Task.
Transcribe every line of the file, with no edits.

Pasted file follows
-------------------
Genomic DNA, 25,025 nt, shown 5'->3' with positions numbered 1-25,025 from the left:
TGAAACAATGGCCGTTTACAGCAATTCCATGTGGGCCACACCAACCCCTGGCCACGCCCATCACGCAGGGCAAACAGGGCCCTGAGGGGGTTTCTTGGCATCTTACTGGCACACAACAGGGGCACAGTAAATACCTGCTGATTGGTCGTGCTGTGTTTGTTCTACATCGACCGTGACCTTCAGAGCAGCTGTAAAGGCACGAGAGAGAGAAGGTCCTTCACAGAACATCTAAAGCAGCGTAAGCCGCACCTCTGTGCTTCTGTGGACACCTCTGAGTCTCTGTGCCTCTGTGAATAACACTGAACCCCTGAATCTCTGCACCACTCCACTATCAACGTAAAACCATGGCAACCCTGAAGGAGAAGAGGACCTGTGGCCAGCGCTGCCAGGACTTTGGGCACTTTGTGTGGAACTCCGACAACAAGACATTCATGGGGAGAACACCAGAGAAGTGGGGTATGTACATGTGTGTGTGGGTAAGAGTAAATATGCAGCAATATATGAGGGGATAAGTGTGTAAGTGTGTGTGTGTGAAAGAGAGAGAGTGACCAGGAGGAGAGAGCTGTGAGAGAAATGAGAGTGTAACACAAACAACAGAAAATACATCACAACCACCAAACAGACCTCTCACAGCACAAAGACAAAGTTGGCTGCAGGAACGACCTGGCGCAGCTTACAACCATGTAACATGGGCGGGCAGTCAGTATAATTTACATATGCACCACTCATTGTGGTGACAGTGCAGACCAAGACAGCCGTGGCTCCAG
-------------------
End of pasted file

Genomic DNA, 25,025 nt, shown 5'->3' with positions numbered 1-25,025 from the left:
TGAAACAATGGCCGTTTACAGCAATTCCATGTGGGCCACACCAACCCCTGGCCACGCCCATCACGCAGGGCAAACAGGGCCCTGAGGGGGTTTCTTGGCATCTTACTGGCACACAACAGGGGCACAGTAAATACCTGCTGATTGGTCGTGCTGTGTTTGTTCTACATCGACCGTGACCTTCAGAGCAGCTGTAAAGGCACGAGAGAGAGAAGGTCCTTCACAGAACATCTAAAGCAGCGTAAGCCGCACCTCTGTGCTTCTGTGGACACCTCTGAGTCTCTGTGCCTCTGTGAATAACACTGAACCCCTGAATCTCTGCACCACTCCACTATCAACGTAAAACCATGGCAACCCTGAAGGAGAAGAGGACCTGTGGCCAGCGCTGCCAGGACTTTGGGCACTTTGTGTGGAACTCCGACAACAAGACATTCATGGGGAGAACACCAGAGAAGTGGGGTATGTACATGTGTGTGTGGGTAAGAGTAAATATGCAGCAATATATGAGGGGATAAGTGTGTAAGTGTGTGTGTGTGAAAGAGAGAGAGTGACCAGGAGGAGAGAGCTGTGAGAGAAATGAGAGTGTAACACAAACAACAGAAAATACATCACAACCACCAAACAGACCTCTCACAGCACAAAGACAAAGTTGGCTGCAGGAACGACCTGGCGCAGCTTACAACCATGTAACATGGGCGGGCAGTCAGTATAATTTACATATGCACCACTCATTGTGGTGACAGTGCAGACCAAGACAGCCGTGGCTCCAG